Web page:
Clearly Cloudy Dream should have been put in the correct race but the two contests have such similar names that one can understand completely how such an error came about.

Rather than castigate anyone for the mistake, perhaps we should acknowledge just how professional and thorough stable staff are when making entries.

It is not completely unheard of for people to mess things up, however. An extremely successful jumps trainer once had to make excuses for not being represented on a high-profile Saturday card because the yard had simply forgotten to enter their intended runners.


Sam Allardyce would be a great appointment for Everton
Board ignores obvious solution to Toffees' travails

What are Everton playing at? Why have they not used the international break to employ the only logical choice to replace Ronald Koeman as manager?

Sam Allardyce’s odds to succeed the Dutchman range at the time of writing from 9-2 to 12-1 which suggests the Everton board, having apparently shown a preference for the obvious man for the job, have not done much of a job convincing Allardyce they want him.

Those are the noises coming from the man himself, who says the chance to take over at Goodison “didn’t materialise as I thought it would”.

While one can never be sure precisely what is said behind closed doors, it seems bizarre that if Allardyce was keen on the vacancy the club did not move swiftly and decisively to snap him up.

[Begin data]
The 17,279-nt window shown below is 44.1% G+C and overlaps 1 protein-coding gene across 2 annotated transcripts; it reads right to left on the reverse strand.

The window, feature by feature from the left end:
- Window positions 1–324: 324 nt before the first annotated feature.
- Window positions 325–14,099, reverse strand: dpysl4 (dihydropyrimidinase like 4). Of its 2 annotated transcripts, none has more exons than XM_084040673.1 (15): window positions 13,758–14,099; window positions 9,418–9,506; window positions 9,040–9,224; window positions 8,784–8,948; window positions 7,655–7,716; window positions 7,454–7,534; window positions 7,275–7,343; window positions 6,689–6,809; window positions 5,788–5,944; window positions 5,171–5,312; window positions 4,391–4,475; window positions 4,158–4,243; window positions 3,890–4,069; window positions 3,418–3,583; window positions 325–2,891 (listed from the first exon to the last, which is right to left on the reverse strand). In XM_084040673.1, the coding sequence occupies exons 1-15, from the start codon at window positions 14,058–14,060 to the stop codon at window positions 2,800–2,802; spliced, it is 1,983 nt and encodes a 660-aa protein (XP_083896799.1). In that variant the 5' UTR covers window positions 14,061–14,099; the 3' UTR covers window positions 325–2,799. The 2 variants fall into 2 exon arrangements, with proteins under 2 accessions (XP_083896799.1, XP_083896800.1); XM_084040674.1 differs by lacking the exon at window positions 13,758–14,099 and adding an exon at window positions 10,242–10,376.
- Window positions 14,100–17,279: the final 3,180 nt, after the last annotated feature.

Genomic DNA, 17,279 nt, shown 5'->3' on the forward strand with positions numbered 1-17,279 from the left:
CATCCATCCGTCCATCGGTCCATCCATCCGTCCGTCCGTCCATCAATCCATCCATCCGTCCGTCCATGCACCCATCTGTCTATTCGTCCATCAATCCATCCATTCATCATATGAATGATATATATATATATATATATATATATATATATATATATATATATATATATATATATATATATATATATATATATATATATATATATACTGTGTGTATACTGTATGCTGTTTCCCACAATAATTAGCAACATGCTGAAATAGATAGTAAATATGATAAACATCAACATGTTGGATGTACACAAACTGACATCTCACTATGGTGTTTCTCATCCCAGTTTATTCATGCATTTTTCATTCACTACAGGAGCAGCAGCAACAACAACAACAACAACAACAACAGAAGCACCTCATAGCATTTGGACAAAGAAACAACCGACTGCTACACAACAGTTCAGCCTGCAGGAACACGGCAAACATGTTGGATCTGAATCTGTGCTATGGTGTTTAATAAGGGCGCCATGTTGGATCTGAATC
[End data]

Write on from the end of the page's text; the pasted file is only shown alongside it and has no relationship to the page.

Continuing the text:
It is bewildering that he has not been made an offer by this season’s biggest underachieving team, who are desperate for the knowhow, methods and experience he is guaranteed to provide.

Whoever they do recruit I would be surprised if the club’s current relegation odds, currently between 6-1 and 12-1 depending on who you get on with, do not turn out to be skinny, but that’s not to say they cannot go down. And 21st-century history has shown that if you need to avoid being relegated from the Premier League it helps to be managed by Allardyce or Tony Pulis.

Allardyce would sort out an Everton defence that looks slow and exposed, and would create a structure further upfield that would increase chances and thus goals.

Everton play Palace, Southampton, West Ham and Huddersfield in their next four matches. If they do not find a way to stop the rot the memories of their plucky performance at the Etihad, when they became the only top-flight team this season to avoid defeat to Man City in a league match, will seem extremely remote.


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While there has always been a general air of reverence towards Italian football in England, I have never embraced it